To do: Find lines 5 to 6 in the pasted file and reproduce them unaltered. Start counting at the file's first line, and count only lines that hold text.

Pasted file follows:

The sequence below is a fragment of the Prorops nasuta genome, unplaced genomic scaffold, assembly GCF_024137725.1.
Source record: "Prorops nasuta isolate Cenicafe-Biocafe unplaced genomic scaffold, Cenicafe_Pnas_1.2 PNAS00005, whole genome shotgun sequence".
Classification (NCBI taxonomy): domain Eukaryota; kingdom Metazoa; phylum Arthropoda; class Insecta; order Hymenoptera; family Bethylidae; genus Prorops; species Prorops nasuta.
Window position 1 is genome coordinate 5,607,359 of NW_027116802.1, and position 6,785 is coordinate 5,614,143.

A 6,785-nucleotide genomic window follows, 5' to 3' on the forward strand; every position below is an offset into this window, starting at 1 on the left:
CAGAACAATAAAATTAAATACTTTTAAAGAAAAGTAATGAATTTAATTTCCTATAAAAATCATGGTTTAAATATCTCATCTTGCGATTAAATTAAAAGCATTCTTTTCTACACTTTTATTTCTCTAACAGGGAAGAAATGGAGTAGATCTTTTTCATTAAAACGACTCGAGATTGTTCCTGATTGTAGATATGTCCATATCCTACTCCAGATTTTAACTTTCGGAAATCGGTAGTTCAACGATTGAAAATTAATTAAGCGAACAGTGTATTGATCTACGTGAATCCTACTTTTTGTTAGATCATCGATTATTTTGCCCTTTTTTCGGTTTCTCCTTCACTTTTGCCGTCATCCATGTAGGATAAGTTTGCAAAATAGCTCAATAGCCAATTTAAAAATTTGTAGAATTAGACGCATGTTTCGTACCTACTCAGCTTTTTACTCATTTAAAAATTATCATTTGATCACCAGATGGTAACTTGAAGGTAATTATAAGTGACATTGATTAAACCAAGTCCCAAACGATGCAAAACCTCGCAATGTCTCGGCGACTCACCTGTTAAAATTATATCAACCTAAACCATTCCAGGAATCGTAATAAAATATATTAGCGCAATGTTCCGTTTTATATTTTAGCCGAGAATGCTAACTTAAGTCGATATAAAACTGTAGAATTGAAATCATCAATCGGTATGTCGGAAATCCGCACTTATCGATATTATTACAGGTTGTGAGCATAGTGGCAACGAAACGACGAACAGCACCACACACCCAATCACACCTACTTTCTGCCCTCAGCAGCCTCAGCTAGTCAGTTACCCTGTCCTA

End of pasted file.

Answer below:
A 6,785-nucleotide genomic window follows, 5' to 3' on the forward strand; every position below is an offset into this window, starting at 1 on the left:
CAGAACAATAAAATTAAATACTTTTAAAGAAAAGTAATGAATTTAATTTCCTATAAAAATCATGGTTTAAATATCTCATCTTGCGATTAAATTAAAAGCATTCTTTTCTACACTTTTATTTCTCTAACAGGGAAGAAATGGAGTAGATCTTTTTCATTAAAACGACTCGAGATTGTTCCTGATTGTAGATATGTCCATATCCTACTCCAGATTTTAACTTTCGGAAATCGGTAGTTCAACGATTGAAAATTAATTAAGCGAACAGTGTATTGATCTACGTGAATCCTACTTTTTGTTAGATCATCGATTATTTTGCCCTTTTTTCGGTTTCTCCTTCACTTTTGCCGTCATCCATGTAGGATAAGTTTGCAAAATAGCTCAATAGCCAATTTAAAAATTTGTAGAATTAGACGCATGTTTCGTACCTACTCAGCTTTTTACTCATTTAAAAATTATCATTTGATCACCAGATGGTAACTTGAAGGTAATTATAAGTGACATTGATTAAACCAAGTCCCAAACGATGCAAAACCTCGCAATGTCTCGGCGACTCACCTGTTAAAATTATATCAACCTAAACCATTCCAGGAATCGTAATAAAATATATTAGCGCAATGTTCCGTTTTATATTTTAGCCGAGAATGCTAACTTAAGTCGATATAAAACTGTAGAATTGAAATCATCAATCGGTATGTCGGAAATCCGCACTTATCGATATTATTACAGGTTGTGAGCATAGTGGCAACGAAACGACGAACAGCACCACACACCCAATCACACCTACTTTCTGCCCTCAGCAGCCTCAGCTAGTCAGTTACCCTGTCCTA